Fewer than 800 UK musicians make a living solely from streaming

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And they’re about to get over a million UK streams every month

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Around 720 British musicians make their living from streaming royalties only, a new study has suggested.

  • Read more: Streaming – what happens next? Artists demand “change in way of doing business”
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study title Earnings of Music Producers in the Digital Age, released by the UK Intellectual Property Office, which analyzed data from streaming services between 2014-2020.

As well as collecting and analyzing data, the report includes interviews with focus groups as well as musicians.


A particular search points to artists making “sustainable lives” from streaming alone, revealing that there are around 720 British artists capable. Those 720 musicians fall into the 0.4 percent category, receiving over a million UK streams.

October 2020 was used as the focus month for the data. The number of artists receiving one million UK streams or more in that period was 1,723 (0.41 per cent), however, this amount does not differentiate between British artists and artists from elsewhere.

“We estimate that this 1723 UK figure could translate into approximately 720 UK artists achieving this level of success in 2020, but the number of variables makes this only a very rough guide,” the report reads. .

Spotify. credit: Getty Images

Citing data provided by the OCC and BPI, the report stated that the share of the top 5,000 UK singles ‘sales’ [combining physical and download sales data with streaming figures to produce composite figures] Last year in 2019, 41.8 per cent were due to UK artists. By comparison, the share of American artists in the UK was 43.2 per cent.

“Applying this figure to 1723 artists receiving over 1 million streams in the UK would mean that 720 British artists receive one million or more UK streams a month (since 41.8% of 1723 is 720) and therefore What we are suggesting is more than that there may be some kind of minimum ground to sustain the career,” the report said.


Overall, this means that 0.41 percent of artists earning money from their streams in the UK, British or not, can rely solely on that income.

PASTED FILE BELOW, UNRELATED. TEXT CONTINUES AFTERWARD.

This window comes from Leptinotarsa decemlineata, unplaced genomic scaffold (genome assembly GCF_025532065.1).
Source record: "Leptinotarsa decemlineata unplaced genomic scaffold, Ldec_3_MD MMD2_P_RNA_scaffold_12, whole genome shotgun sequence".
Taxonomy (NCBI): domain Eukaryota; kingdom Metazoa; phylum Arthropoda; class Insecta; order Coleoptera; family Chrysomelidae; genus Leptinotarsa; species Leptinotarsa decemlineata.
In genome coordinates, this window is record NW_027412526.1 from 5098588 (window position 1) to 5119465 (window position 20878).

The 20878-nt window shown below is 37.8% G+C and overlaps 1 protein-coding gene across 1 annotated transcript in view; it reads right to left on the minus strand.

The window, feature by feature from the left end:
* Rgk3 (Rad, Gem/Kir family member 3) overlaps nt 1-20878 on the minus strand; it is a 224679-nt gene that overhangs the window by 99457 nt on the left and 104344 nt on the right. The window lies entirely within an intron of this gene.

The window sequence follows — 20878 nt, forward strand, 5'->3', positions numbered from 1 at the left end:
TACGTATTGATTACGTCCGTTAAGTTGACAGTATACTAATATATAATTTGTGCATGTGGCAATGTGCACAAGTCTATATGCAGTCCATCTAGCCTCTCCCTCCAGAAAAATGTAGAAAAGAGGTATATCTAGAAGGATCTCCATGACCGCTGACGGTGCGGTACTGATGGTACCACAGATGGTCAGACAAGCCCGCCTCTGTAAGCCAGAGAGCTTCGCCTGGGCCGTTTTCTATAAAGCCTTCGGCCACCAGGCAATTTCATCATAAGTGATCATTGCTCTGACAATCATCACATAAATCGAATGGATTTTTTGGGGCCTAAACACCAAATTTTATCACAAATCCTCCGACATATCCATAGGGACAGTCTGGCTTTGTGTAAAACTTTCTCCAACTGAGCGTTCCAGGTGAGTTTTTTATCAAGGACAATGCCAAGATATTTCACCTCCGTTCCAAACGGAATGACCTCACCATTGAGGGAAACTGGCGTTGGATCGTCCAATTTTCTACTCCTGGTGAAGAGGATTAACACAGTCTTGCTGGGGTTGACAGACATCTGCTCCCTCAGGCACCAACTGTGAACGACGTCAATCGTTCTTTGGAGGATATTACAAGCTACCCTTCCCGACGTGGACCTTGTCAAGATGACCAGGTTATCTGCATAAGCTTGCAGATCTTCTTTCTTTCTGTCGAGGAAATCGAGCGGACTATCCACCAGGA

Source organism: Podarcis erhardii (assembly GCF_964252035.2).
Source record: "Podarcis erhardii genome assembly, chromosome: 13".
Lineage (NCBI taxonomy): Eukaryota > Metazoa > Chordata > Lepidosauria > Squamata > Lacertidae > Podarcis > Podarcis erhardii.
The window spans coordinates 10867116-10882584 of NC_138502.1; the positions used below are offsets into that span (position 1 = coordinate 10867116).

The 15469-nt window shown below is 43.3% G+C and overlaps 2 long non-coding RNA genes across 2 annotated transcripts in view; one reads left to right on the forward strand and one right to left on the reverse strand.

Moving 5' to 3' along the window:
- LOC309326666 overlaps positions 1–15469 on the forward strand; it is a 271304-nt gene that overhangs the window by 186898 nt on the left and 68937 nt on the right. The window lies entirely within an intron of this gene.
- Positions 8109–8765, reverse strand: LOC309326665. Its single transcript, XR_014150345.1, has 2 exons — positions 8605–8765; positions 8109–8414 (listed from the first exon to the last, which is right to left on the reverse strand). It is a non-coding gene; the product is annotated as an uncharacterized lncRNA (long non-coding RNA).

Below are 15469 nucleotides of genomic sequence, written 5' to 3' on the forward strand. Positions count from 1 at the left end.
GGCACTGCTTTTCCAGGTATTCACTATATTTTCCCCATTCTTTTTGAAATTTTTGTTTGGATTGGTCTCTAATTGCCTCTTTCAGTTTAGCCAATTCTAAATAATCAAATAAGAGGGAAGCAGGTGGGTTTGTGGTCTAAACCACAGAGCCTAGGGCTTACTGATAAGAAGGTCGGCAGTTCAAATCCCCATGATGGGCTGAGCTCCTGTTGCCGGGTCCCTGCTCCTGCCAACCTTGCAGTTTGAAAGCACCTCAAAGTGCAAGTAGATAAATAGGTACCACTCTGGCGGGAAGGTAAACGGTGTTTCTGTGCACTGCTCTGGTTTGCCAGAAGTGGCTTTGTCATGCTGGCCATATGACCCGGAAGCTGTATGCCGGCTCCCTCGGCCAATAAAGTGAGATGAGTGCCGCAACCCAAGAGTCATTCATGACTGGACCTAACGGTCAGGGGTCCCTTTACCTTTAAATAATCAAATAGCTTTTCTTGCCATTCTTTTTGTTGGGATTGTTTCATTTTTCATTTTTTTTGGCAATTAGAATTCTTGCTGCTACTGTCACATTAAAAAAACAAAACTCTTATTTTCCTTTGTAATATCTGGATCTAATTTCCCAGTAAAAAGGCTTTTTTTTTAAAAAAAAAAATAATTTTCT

“Based on the average per-stream rates we have calculated, we suggest that the continued achievement of around one million UK streams per month may be some kind of guide to the minimum threshold for a sustainable living from music, at least Less in cases where UK streams are complemented by non-UK streams and other sources of income. For solo artists and songwriters and those with significant access to other revenue streams, the minimum threshold figure will be lower,” the report said. Having said.

Elsewhere in the report – for the number of musicians whose income is based entirely on music – 43 per cent reported earning £20,000 or less and 64 per cent reported £30,000 or less.

The median income for those currently signed to major record labels (£51,816 in 2019) is “significantly higher” than for all other groups of artists.

streaming services
photo credit: ascanio/alami stock photos

Those who had previously signed to major record companies come in next (£25,500). For those signed to independent record labels, the average reported income is £20,250 while for self-released artists it is £12,944.

The UK government called on several music industry leaders to help consider streaming reforms in response to a recent report by the DCMS Committee on the Economics of Streaming.

The Department for Digital, Culture, Media and Sport (DCMS) Commons Selection Committee has been examining the business model for streaming since last year and whether the model is appropriate for songwriters and artists.

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